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Michael Bourn trade leaves Atlanta Braves feeling centered at last

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The first candidate, in April 2006, was Marcus Giles. He lasted the better part of four months, replaced in late July by Willy Aybar, who lasted all of two weeks. Then it was back to Giles, who was replaced again, in 2007, first by Kelly Johnson, then by Willie Harris, then back to Johnson.

In all, since Rafael Furcal’s departure after the 2005 season, the Atlanta Braves have cycled through 18 hitters in an attempt to replace him. Or at least that’s how many names have been penciled into the leadoff spot in their lineup for a minimum of three games, including such luminaries as Pete Orr, Gregor Blanco, Josh Anderson, Ryan Church, Chris Woodward and, most recently, Jose Constanza.

By the end of this week, there will be a 19th — except this one, Michael Bourn, is different. He is the real thing: a true, classic, get-on-base, havoc-on-the-basepaths, steal-50-bags leadoff man. Acquired by the Braves on Sunday from the Houston Astros, he joined his new teammates on their charter flight to Washington that night and was in their lineup Monday night as the Braves opened a three-game series at Nationals Park.

“That’s what we’ve lacked here for a long time. It’s where we’ve struggled,” Braves veteran Chipper Jones said. “We’ve struggled with it since [Furcal] left. Some of our trouble scoring runs has been some inconsistencies at the extreme top of the lineup. But he’s going to give the middle-of-the-lineup guys an abundance of RBI opportunities.”

The Braves were the last of the three National League titans to make their move at the trade deadline. The NL West-leading San Francisco Giants struck first, getting Carlos Beltran, a slugging, three-month rental, from the New York Mets. The NL East-leading Philadelphia Phillies were next, prying right fielder Hunter Pence from the Astros.

The Braves, who entered Monday trailing the Phillies by six games in the East but up by 31 / 2 games over Arizona for the wild card, were considered suitors for both Beltran and Pence. But internally, the Braves knew the guy they really wanted was Bourn, who over the past few years has developed from a one-dimensional speedster into a well-rounded, two-way force — a two-time Gold Glove winner in center field, a two-time stolen base champ with a .352 on-base percentage since the start of 2009.

“As we got [close to] the trade deadline and started looking at our team, there were corner [outfielders] who would make us better,” Braves General Manager Frank Wren said. “But the more we talked, the more we thought this could be the one thing that could transform our club and make it more complete.”

But from the Braves’ standpoint, the best part of the Bourn deal may be this: While the Beltran and Pence deals both cost the Giants and Phillies their top pitching prospect, the Braves managed to pry away Bourn without sacrificing any of their top four pitching prospects. This despite the fact Bourn actually rates as a better all-around player than Pence, according to the Wins Above Replacement metrics at both Baseball-Reference.com and Fangraphs.com — both of which rate Bourn as being worth at least one win more than Pence so far this season.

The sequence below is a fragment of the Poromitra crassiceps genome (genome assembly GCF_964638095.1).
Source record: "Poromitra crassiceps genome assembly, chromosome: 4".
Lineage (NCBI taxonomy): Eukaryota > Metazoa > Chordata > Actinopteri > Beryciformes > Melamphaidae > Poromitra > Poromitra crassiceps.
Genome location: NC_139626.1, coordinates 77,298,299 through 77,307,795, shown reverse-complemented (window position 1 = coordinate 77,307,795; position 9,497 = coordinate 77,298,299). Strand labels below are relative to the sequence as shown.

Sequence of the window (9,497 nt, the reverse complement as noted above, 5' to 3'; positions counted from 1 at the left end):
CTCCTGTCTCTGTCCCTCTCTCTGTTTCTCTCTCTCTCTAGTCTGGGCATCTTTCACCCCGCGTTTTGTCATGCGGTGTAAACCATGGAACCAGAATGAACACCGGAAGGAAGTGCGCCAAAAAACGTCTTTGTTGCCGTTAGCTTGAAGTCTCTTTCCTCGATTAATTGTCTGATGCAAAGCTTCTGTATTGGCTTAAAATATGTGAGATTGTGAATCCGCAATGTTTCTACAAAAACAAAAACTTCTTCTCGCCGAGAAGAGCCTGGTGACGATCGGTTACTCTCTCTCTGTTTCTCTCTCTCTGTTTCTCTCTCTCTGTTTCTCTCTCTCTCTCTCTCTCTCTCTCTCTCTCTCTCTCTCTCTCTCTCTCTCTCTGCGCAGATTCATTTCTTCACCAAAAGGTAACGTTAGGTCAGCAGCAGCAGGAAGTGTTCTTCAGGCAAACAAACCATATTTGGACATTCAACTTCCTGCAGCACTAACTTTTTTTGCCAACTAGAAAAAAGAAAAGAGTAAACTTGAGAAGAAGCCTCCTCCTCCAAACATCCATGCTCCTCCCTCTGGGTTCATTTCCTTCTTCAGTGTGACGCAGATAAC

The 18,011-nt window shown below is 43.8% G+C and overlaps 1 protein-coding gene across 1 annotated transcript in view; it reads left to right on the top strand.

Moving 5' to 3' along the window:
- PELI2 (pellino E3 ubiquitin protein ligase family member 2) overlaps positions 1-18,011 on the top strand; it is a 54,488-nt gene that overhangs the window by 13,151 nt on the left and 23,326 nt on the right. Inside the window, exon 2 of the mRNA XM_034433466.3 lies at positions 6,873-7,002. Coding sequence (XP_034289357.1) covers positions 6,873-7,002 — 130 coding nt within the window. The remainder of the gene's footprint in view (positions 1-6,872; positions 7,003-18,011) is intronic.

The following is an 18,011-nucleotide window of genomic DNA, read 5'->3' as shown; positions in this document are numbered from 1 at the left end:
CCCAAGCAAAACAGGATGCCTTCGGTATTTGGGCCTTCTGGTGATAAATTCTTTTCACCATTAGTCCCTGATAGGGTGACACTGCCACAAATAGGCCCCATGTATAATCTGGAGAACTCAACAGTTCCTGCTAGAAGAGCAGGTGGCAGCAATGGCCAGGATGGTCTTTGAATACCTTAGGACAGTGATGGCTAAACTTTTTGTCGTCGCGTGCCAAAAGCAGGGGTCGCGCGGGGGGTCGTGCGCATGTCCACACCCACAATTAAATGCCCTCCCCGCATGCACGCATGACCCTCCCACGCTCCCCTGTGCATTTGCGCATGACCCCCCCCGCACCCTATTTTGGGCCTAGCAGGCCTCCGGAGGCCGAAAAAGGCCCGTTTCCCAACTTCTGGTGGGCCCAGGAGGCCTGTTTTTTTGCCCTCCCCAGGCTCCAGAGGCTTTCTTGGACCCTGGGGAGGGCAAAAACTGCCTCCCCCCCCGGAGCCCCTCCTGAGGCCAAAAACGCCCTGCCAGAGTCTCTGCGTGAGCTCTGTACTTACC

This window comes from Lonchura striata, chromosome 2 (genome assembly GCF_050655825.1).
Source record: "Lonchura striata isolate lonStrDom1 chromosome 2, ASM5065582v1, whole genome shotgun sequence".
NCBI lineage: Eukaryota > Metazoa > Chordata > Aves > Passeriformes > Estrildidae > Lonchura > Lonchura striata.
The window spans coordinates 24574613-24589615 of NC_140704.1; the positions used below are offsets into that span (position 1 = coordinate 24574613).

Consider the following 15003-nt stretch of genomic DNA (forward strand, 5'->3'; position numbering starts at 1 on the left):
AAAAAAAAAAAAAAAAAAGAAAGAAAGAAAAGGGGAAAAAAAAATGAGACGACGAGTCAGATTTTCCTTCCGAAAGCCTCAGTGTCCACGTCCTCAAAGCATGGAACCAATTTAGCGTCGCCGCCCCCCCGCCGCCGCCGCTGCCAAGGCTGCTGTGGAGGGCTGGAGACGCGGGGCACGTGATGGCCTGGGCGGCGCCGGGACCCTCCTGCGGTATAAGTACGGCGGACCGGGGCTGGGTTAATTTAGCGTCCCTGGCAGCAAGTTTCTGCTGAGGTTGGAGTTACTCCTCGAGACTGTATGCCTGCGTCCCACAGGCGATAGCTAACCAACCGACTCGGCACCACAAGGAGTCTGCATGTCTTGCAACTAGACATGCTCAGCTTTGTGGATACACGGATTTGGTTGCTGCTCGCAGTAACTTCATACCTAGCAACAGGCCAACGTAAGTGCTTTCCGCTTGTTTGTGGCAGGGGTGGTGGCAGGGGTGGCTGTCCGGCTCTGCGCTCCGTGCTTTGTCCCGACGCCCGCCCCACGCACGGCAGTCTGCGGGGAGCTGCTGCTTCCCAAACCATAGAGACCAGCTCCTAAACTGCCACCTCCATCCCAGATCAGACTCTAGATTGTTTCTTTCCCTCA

“It was difficult to pull off, because the first thing everyone wanted to talk about were those pitchers,” Wren said. “So to make this deal and not have to give up one of those players was important to us.”

With a deep pitching staff that features three 2011 all-stars and a lineup that will be as potent as any once catcher Brian McCann returns from injury, the Braves arguably have an even better team than their 2010 edition, which won the wild card and fought the Giants for four games before losing in the first-round series.

“Position by position, maybe other teams are better,” Manager Fredi Gonzalez said. “But the overall thing: I like our club. Some of that stuff you can’t even measure, [such as] resiliency, and the way they play the game.”

During their unprecedented run of 14 consecutive division titles from 1991 to 2005 (excluding the strike-shortened 1994 season), the Braves almost always had an elite leadoff man and a defensive wizard in center field, and often — as in the cases of Otis Nixon, Marquis Grissom and Kenny Lofton, it was the same player. It may be more than coincidence the Braves’ glory run ended in 2005, the last season with Furcal, a shortstop, as the everyday leadoff man.

This year alone, the Braves have gone through four regular leadoff men, beginning with Martin Prado, then Jordan Schafer, then Nate McLouth and finally, in the three games preceding the trade deadline, Constanza.

Center field has been a similar black hole for the Braves since Andruw Jones’s departure after the 2007 season. In the four years since, nine players have played at least 10 games there for the Braves.

“It’s been an area that’s been a revolving door over the years,” Jones said. “And center field is not a place you want to have a revolving door.”

With Bourn, who is under team control through the 2012 season, the revolving door has stopped. It took them nearly six years to find Furcal’s replacement at leadoff, and nearly four years to find Andruw Jones’s heir in center field. But he is here now, and the Braves, for once, are complete.

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